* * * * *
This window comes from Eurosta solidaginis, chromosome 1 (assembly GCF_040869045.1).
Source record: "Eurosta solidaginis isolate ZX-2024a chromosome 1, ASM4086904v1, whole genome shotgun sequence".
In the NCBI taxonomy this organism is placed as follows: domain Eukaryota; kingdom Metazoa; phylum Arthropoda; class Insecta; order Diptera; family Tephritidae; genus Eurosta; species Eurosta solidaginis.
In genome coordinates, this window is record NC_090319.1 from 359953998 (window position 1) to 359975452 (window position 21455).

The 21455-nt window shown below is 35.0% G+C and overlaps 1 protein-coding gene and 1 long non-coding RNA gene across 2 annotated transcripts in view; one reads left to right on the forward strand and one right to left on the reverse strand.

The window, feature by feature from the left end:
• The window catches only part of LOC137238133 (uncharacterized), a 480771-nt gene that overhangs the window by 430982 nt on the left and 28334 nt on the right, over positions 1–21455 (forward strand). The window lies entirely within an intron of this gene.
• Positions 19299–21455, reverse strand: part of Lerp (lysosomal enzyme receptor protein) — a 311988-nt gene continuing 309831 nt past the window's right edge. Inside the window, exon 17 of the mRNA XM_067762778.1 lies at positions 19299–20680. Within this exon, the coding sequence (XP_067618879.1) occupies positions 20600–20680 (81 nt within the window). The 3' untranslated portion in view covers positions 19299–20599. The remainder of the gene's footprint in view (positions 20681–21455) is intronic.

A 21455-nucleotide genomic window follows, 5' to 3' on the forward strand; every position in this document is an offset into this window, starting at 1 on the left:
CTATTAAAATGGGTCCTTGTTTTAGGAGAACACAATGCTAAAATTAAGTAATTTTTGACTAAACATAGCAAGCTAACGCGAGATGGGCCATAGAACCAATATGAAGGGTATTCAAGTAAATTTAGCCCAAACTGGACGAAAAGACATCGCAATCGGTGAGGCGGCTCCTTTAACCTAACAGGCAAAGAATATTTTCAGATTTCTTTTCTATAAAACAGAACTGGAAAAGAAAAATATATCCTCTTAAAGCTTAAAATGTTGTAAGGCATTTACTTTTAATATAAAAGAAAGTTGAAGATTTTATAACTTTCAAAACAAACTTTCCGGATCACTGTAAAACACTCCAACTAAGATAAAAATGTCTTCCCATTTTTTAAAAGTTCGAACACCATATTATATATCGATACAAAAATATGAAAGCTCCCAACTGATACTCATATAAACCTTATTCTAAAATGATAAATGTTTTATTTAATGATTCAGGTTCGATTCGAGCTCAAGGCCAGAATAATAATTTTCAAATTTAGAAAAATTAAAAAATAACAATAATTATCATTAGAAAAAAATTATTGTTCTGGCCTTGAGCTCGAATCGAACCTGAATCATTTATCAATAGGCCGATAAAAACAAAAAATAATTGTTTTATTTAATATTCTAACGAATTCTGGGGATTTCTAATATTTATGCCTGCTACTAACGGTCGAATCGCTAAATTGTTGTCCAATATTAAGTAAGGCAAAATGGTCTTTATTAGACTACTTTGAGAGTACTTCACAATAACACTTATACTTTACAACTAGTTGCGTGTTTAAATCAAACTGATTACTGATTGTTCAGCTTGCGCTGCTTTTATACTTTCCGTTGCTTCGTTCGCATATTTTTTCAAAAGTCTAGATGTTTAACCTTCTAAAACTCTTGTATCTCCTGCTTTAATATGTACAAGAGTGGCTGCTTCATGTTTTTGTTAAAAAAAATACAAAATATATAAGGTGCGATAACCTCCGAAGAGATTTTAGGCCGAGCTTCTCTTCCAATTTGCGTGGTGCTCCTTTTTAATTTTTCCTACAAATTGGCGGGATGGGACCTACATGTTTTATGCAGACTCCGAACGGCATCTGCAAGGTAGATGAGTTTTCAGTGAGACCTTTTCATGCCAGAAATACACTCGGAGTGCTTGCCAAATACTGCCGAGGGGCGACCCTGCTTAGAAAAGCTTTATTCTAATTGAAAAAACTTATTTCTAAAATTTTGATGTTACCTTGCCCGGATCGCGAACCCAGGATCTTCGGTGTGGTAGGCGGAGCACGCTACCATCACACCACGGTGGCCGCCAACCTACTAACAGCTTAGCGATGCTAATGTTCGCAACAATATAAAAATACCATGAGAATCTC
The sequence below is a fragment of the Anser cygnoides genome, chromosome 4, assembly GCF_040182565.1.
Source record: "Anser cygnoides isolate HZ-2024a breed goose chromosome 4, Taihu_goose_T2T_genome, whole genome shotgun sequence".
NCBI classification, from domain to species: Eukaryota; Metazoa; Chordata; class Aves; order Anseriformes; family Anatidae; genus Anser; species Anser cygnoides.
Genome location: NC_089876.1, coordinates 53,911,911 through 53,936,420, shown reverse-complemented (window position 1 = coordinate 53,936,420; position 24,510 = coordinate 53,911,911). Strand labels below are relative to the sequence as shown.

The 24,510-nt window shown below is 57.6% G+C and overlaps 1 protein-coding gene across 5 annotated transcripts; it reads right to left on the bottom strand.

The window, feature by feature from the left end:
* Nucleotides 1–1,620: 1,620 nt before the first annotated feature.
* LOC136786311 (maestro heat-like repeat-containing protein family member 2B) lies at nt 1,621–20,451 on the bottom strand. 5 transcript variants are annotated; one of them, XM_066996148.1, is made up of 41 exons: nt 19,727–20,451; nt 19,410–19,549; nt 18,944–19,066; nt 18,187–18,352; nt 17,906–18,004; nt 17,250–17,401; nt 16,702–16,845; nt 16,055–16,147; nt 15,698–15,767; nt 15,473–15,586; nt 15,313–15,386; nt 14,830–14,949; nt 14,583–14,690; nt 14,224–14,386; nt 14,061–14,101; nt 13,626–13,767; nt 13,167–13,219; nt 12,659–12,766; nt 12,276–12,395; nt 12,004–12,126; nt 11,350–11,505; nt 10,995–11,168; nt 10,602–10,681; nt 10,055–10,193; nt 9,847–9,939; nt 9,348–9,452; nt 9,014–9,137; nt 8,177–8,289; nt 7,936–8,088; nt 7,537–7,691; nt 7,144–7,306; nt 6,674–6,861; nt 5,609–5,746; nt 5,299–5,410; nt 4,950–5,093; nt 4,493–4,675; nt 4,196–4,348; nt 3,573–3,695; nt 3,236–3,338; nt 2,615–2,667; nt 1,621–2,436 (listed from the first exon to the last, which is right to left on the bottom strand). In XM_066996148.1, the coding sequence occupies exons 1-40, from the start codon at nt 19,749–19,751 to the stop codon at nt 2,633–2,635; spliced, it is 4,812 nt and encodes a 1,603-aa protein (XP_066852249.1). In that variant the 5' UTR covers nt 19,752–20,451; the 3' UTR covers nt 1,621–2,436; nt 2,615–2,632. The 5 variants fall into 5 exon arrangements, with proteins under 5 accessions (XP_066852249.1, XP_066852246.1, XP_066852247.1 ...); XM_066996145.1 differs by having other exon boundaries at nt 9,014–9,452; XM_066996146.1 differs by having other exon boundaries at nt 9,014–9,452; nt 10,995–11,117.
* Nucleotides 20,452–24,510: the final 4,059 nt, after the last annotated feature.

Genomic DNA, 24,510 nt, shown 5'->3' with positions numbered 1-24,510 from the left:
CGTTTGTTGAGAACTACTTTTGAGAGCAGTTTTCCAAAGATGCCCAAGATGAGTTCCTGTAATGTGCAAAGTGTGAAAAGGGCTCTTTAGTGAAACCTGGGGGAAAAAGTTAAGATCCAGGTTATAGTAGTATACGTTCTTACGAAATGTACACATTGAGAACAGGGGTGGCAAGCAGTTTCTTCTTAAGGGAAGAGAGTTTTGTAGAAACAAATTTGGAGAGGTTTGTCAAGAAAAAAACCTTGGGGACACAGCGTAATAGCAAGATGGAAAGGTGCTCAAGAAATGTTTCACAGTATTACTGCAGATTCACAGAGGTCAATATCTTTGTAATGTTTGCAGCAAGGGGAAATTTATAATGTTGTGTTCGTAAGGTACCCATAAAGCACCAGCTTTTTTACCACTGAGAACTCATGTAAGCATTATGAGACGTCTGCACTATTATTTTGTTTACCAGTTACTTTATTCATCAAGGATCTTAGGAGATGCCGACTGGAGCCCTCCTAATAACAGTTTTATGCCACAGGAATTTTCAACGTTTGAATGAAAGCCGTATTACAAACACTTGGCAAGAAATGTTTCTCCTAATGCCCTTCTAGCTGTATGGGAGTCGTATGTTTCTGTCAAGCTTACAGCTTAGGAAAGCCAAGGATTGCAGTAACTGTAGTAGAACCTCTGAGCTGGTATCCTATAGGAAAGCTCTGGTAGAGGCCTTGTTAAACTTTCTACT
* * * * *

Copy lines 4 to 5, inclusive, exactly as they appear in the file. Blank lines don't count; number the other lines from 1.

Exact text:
In genome coordinates, this window is record NC_090319.1 from 359953998 (window position 1) to 359975452 (window position 21455).

The 21455-nt window shown below is 35.0% G+C and overlaps 1 protein-coding gene and 1 long non-coding RNA gene across 2 annotated transcripts in view; one reads left to right on the forward strand and one right to left on the reverse strand.